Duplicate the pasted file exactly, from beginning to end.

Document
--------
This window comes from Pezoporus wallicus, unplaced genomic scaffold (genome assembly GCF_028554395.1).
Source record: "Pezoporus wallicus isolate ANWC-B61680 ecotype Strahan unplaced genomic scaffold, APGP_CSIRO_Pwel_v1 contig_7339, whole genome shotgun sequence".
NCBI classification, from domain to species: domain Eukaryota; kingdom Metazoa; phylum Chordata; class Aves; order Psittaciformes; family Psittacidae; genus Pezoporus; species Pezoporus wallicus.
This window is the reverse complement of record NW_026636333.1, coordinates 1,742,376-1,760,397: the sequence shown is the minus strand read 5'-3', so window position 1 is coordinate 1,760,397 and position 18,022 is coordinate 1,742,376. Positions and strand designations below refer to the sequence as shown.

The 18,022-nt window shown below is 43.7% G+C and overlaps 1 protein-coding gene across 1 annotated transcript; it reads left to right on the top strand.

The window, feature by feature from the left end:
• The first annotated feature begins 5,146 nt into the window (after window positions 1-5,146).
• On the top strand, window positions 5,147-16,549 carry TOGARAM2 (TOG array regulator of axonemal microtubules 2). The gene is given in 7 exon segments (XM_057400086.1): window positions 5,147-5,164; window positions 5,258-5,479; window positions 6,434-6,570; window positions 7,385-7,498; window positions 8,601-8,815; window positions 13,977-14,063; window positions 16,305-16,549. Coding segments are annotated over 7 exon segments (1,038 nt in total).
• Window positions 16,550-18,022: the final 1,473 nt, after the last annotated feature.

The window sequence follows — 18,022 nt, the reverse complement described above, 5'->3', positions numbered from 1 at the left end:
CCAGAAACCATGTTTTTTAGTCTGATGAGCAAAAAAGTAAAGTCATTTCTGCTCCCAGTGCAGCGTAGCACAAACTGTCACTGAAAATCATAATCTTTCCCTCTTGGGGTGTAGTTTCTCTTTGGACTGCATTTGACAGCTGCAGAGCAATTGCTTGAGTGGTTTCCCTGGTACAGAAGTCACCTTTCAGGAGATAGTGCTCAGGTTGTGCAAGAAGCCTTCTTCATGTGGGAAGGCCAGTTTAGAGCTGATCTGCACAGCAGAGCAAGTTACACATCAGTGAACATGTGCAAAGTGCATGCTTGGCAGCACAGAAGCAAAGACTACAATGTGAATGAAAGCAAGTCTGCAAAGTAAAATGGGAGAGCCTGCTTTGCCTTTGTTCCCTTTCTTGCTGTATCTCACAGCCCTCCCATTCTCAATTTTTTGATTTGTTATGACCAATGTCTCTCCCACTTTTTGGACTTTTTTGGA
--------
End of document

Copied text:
This window comes from Pezoporus wallicus, unplaced genomic scaffold (genome assembly GCF_028554395.1).
Source record: "Pezoporus wallicus isolate ANWC-B61680 ecotype Strahan unplaced genomic scaffold, APGP_CSIRO_Pwel_v1 contig_7339, whole genome shotgun sequence".
NCBI classification, from domain to species: domain Eukaryota; kingdom Metazoa; phylum Chordata; class Aves; order Psittaciformes; family Psittacidae; genus Pezoporus; species Pezoporus wallicus.
This window is the reverse complement of record NW_026636333.1, coordinates 1,742,376-1,760,397: the sequence shown is the minus strand read 5'-3', so window position 1 is coordinate 1,760,397 and position 18,022 is coordinate 1,742,376. Positions and strand designations below refer to the sequence as shown.

The 18,022-nt window shown below is 43.7% G+C and overlaps 1 protein-coding gene across 1 annotated transcript; it reads left to right on the top strand.

The window, feature by feature from the left end:
• The first annotated feature begins 5,146 nt into the window (after window positions 1-5,146).
• On the top strand, window positions 5,147-16,549 carry TOGARAM2 (TOG array regulator of axonemal microtubules 2). The gene is given in 7 exon segments (XM_057400086.1): window positions 5,147-5,164; window positions 5,258-5,479; window positions 6,434-6,570; window positions 7,385-7,498; window positions 8,601-8,815; window positions 13,977-14,063; window positions 16,305-16,549. Coding segments are annotated over 7 exon segments (1,038 nt in total).
• Window positions 16,550-18,022: the final 1,473 nt, after the last annotated feature.

The window sequence follows — 18,022 nt, the reverse complement described above, 5'->3', positions numbered from 1 at the left end:
CCAGAAACCATGTTTTTTAGTCTGATGAGCAAAAAAGTAAAGTCATTTCTGCTCCCAGTGCAGCGTAGCACAAACTGTCACTGAAAATCATAATCTTTCCCTCTTGGGGTGTAGTTTCTCTTTGGACTGCATTTGACAGCTGCAGAGCAATTGCTTGAGTGGTTTCCCTGGTACAGAAGTCACCTTTCAGGAGATAGTGCTCAGGTTGTGCAAGAAGCCTTCTTCATGTGGGAAGGCCAGTTTAGAGCTGATCTGCACAGCAGAGCAAGTTACACATCAGTGAACATGTGCAAAGTGCATGCTTGGCAGCACAGAAGCAAAGACTACAATGTGAATGAAAGCAAGTCTGCAAAGTAAAATGGGAGAGCCTGCTTTGCCTTTGTTCCCTTTCTTGCTGTATCTCACAGCCCTCCCATTCTCAATTTTTTGATTTGTTATGACCAATGTCTCTCCCACTTTTTGGACTTTTTTGGA